This musical tells a universal tale of people leaving their homeland for any number of reasons and then search to find a life and make a home in the new land. The musical speaks of such adventures of four men, Charlie (Hansel Tan), Fred (Sean Fenton), Frank (Phil Wong), and Henry (James Seol). These are four incredibly talented actors who deliver a stunning performance of riveting dances and engaging lyrics as they talk about their experiences; weaving in significant historical events like devastating San Francisco earthquake, US Government call to join the military in world war II, racial bias and Government denial to grant citizenship, even to war veterans. These men also have obligations back home and from time to time experience the guilt and shame of not rising up to expectations; for instance, when they fail to send money home in a timely manner. Search for a life partner often raises questions about areas where immigrants are tied to known customs and traditions and where these collude in their simultaneous quest to embrace the modern ways of new homeland.
Gradually, these young men in Henry Kiyama’s comic strip mature and make a life in their new homeland. They each in their own way, embraces and blends the old and the new. Whilst they began with sweeping floors and making sacrifices, they learn that not only they can enjoy the fruits of their hard work but their new homeland requires them to be engaged members in the community; standing up for and demanding their rights. They sing with satisfaction, “I know I have something remarkable to share with the world”. We also learn that motherland is never forgotten, as we hear them sing with longing, “Kurusato”.
Great kudos to Leslie Martinson for brilliant directing and casting. Four male actors are joined by Rinabeth Apostol, Kerry K Carnahan, Catherine Gloria and Lindsay Hirata who play a variety of male and female roles with aplomb. Also great kudos for superb use of props and stage to Marcy Victoria Reed and Christina Larson.
As the founding director of Theatreworks, Robert Kelley has announced his retirement after 50 years of dedicated stewardship, we must acknowledge the incredibly bold and perception changing performances that have been brought to stage under his helm. Such an incredibly warm influence to counter the current cold reality of increasingly anti-global, anti-immigrant, anti-environment, anti-diversity vibes coming from Washington D.C. True to Theatreworks’ core values, these phenomenal productions are not only fabulously entertaining, they also gently guide us to learn and be better informed, to embrace diversity and to shift our point of view to one that is more global and more inclusive.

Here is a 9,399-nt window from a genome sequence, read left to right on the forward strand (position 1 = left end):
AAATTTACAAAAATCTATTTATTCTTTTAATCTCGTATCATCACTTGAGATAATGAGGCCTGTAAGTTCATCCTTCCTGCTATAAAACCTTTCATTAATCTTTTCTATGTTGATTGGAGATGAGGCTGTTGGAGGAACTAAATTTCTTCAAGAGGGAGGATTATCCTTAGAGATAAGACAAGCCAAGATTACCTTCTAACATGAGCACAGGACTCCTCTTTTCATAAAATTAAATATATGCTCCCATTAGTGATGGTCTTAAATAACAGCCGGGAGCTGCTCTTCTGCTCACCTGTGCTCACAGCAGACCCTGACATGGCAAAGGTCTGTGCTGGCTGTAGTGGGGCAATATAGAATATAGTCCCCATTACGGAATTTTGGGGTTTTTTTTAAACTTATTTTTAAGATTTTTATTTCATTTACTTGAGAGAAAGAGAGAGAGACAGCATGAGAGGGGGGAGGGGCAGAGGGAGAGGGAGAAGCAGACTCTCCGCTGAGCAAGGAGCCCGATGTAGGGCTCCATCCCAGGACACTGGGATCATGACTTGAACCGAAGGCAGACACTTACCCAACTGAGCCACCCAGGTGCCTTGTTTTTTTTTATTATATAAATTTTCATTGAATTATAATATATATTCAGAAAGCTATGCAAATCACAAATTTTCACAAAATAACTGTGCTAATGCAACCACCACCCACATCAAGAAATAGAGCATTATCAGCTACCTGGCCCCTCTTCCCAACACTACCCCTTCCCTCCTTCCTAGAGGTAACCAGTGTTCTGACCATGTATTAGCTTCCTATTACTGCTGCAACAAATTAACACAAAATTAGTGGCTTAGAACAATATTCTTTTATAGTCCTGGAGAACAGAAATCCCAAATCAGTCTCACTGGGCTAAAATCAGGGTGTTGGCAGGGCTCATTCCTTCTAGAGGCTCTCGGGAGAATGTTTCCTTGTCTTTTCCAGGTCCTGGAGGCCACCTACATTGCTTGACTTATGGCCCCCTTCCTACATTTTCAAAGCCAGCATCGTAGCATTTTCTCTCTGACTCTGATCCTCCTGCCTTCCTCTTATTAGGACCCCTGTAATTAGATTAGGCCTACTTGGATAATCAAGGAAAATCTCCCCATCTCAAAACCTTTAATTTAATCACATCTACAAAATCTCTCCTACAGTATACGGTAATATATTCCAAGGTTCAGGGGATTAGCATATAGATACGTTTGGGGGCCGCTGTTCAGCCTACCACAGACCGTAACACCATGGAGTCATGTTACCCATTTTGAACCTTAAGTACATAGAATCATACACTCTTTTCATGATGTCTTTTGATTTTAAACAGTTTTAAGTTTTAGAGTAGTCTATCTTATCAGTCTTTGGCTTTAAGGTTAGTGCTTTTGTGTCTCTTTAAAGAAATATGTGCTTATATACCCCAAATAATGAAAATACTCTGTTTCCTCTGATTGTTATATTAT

For this theater season, I am selecting, “The Four Immigrants” running at www.theatreworks.org till August 6, 2017 a must-watch-play of this theater season. In true spirit of Silicon Valley where the production took shape, it is extremely innovative, highly entertaining, solidly engaging and brilliantly done.
Beth Henley’s Crimes of the Heart, set in MaGrath family kitchen, is a story of sisterhood. Anyone who has lived with sisters would agree that sisterly bonding is strong, it’s sweet, it’s sorrowful, it is sassy, it’s surreal, it’s serene. The play that just opened at Mountain View Center for Performing Arts, takes the audience on the complex journey of sisterhood.
Part of the literary genre known as “Southern Gothic”, the play won the 1981 Pulitzer Prize for Drama and was nominated for the Tony Award for Best Play. Mix of tragedy and dark comedy, the play is set in 1950s, in a small town in Mississippi. The youngest sister Babe (Lizzie O’Hara) is out on bail, after briefly being jailed for shooting her husband (who is injured in the stomach but survived the shooting). Middle sister, Meg (Sarah Moser) is just out of the psychiatric facility and has arrived at older sister Lenny’s (Therese Plaehn) home to gather in support of Babe through her court trial.